“I suppose all young ladies prefer a handsome and well-dressed young man to those not blessed with beauty.” Mr. Collins glared at Elizabeth. “However, one must consider not only the worthiness of the man’s character but his situation in life. It does not do a young lady of gentle breeding any credit to stoop too low—that is a man with a small income—or too high.” Again, he gave Elizabeth a meaningful look.

“Thank you for the reminder, Mr. Collins,” Elizabeth said through grit teeth. “Your words perfectly support what my mother and father have always taught us.”

“You will forgive me, Cousin Elizabeth, for saying that I find that lesson and a great many others require refreshment among my young cousins. As the head of this family—”

“Sir!” Elizabeth and Jane cried at once.

Elizabeth trembled with rage and dared not trust herself to speak. Kitty and Lydia, who had giggled quietly to each other during Mr. Collins’ lecture, looked upon the man with horrified expressions. Even Mary seemed displeased with the rector.

“Pardon me,” Mr. Collins entreated. He appeared genuinely remorseful for a moment, but it did not last long. He had too much conceit to believe himself in the wrong for more than an instant. “I meant to say, as soon to be head of this family—”

“Mr. Collins,” Jane said, “you do us a great service by gracing us with your godly wisdom. However, I hesitate to point out that while you are the heir of Longbourn, you are a distant cousin. Upon my father’s demise, you will not be our guardian. We shall not be under your dominion, and you will be the head of an entirely different family.”

The man sat back as though struck. “I see. I came to Longbourn hoping to find a means to lessen the blow to Mr. Bennet’s daughters. I came, although I knew they could not give me any material advancement in life, ready to offer matrimony. At your father’s unfortunate illness, I have continually said that I would not be unkind. In marrying your sister, you all would be assured of always having a home at Longbourn.”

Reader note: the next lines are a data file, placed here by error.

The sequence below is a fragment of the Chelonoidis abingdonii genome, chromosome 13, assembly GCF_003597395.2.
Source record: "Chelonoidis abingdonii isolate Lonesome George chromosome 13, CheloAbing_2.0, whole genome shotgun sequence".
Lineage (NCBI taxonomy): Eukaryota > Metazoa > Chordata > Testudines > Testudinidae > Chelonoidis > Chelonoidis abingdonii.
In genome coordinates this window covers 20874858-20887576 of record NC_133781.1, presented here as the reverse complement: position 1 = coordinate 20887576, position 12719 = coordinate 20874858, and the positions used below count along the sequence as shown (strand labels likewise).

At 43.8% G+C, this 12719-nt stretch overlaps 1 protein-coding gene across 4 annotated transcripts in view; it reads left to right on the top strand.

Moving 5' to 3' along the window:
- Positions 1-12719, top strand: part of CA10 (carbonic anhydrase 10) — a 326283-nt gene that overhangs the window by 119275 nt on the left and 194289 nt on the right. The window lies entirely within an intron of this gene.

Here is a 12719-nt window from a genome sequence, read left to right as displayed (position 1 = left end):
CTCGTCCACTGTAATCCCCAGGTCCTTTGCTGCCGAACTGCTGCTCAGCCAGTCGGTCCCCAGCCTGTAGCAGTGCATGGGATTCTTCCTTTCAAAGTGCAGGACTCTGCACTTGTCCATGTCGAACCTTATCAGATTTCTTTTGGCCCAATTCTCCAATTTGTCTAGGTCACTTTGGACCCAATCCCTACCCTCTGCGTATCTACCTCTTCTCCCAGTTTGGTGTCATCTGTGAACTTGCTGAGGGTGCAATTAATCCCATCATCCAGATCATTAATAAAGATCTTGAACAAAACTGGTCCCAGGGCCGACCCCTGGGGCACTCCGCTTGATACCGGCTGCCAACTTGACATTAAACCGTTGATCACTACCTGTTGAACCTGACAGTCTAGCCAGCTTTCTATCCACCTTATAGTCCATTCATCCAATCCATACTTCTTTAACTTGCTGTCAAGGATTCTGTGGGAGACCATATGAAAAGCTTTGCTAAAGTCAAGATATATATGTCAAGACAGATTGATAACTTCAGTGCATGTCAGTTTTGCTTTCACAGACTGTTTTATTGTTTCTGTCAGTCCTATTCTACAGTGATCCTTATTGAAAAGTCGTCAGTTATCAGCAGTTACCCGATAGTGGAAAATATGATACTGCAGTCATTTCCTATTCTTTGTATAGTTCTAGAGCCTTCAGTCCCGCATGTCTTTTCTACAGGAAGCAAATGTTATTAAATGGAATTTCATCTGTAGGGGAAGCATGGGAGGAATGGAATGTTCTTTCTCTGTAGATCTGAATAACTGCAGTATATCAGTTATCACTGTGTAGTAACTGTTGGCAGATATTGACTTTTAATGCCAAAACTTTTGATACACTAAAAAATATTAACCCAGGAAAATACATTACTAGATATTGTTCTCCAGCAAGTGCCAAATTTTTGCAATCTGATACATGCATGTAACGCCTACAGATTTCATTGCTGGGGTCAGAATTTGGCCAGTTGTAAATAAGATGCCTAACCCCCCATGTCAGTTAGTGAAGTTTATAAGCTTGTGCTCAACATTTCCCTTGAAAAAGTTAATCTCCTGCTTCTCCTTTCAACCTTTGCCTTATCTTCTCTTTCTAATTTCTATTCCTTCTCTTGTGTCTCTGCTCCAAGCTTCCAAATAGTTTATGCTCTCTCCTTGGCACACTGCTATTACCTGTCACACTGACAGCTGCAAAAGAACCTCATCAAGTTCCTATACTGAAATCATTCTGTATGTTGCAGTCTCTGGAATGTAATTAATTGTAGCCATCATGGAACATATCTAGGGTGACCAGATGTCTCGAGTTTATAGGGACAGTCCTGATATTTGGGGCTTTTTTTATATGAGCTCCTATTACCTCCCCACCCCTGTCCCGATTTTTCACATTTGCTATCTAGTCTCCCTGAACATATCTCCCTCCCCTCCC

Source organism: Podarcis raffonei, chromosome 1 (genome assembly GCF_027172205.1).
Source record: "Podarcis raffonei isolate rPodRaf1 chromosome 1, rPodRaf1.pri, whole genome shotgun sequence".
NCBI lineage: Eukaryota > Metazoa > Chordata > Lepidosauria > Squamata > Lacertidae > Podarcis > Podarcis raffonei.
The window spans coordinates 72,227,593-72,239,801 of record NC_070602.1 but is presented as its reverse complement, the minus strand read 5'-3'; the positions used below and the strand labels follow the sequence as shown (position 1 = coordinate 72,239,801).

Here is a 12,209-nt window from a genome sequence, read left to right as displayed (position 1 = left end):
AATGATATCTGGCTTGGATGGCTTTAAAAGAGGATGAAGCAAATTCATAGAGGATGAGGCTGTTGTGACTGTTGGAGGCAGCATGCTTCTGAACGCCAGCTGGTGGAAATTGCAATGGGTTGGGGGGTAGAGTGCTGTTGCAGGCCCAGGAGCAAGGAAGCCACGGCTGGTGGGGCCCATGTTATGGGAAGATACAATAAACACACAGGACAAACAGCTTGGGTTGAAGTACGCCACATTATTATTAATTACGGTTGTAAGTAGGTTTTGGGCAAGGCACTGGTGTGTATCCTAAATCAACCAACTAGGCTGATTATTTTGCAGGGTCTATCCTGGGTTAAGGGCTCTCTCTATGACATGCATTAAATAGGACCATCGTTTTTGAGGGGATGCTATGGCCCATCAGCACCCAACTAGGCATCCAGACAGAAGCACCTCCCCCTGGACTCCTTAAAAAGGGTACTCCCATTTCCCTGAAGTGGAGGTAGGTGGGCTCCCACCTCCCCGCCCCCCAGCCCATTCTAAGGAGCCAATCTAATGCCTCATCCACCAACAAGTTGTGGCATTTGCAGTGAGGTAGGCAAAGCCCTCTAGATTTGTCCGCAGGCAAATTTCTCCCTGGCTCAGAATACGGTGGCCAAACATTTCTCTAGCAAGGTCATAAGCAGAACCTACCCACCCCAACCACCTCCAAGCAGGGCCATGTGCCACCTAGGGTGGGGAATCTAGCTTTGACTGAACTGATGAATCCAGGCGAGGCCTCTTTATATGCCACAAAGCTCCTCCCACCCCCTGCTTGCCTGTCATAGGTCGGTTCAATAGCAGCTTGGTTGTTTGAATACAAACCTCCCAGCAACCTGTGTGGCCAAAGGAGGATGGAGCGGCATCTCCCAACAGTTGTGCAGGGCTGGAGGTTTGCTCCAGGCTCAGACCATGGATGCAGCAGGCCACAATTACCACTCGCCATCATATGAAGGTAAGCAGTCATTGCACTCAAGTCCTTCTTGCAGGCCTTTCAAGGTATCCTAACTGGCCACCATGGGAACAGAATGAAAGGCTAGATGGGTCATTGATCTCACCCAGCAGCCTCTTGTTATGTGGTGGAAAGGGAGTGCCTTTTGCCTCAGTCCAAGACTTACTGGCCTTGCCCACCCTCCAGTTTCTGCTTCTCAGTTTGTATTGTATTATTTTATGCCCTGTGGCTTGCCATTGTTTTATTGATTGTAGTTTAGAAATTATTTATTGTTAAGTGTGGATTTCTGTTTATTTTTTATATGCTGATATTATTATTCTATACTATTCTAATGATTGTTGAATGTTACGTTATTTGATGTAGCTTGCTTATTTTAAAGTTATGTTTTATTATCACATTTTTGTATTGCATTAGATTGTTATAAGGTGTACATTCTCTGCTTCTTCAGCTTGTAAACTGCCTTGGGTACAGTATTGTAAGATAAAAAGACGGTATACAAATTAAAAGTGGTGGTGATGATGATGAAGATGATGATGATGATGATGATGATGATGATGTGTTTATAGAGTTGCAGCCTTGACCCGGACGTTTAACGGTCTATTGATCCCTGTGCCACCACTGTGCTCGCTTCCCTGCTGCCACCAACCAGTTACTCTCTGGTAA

Elizabeth gaped at him. “Do you forget, sir, that I am to marry Mr. Darcy?”

“While I doubt the event will come to pass, it is not you who I had meant, Miss Elizabeth.” He turned his eyes upon Mary, seated next to him, and picked up her hand. 

Mary gasped, tears welling her eyes, and snatched her hand away. “It occurs to me, Mr. Collins, that you are in a household of unwed ladies whose chaperones are indisposed. Would you not believe, given your situation in life, that it would be better to take a room at the inn? I am sure Hill can see to your things at once.”

“This is how it is to be, then?” Collins threw his napkin on the table and pushed his chair back. “Such ungrateful, headstrong women! Each of you will rue your words this day!”

He stood, but Lydia called after him. “By the bye, Mr. Collins, I had not said a word against you today, but I will now. You are a toad-licker, and I shan’t be sorry if I never see you again!”

Collins glared at her before wrenching the door open. Slamming it shut behind him, he stomped down the hallway. Kitty and Lydia immediately burst into laughter. Mary poked at her food, her hand trembling. Elizabeth reached for her sister’s hand. 

“I am very proud of you, Mary. It must have taken a great deal of courage to refuse him. I had thought you fancied him.”

“I thought I did too,” she said as a tear streaked down her face. “When he paid me attention, I had thought he saw my worth. Instead, all he saw was a prize. Still, I might have accepted him if he had not insulted you.” Mary squeezed Elizabeth’s hand in return. “Never say you were the only one to sacrifice for this family.”

A moment later, heavy steps were heard, and the front door opened and closed. All five sisters left their seats and gathered around the window to see Mr. Collins walking toward Meryton, muttering to himself. Now and then, they heard words such as demanding, seductress, and ill-mannered.

“What shall we tell Mama?” Kitty asked.

“Say nothing tonight,” Elizabeth answered. “She is already living her worst nightmare with Papa ill. She does not need to know that her second-worst fear—her daughters scaring off a willing suitor—has come to pass. When Mr. Darcy returns tomorrow, I shall tell here that Mr. Collins removed himself to the inn. That is all she need ever know. She will have no reason to fear.”

Jane, Kitty, and Mary left for the drawing room, but Lydia remained. Shutting the door, she turned to Elizabeth and cried, “Oh, Lizzy! Do you really have to marry that awful Mr. Darcy? I should like to live with the Gardiners and be in London all the time.”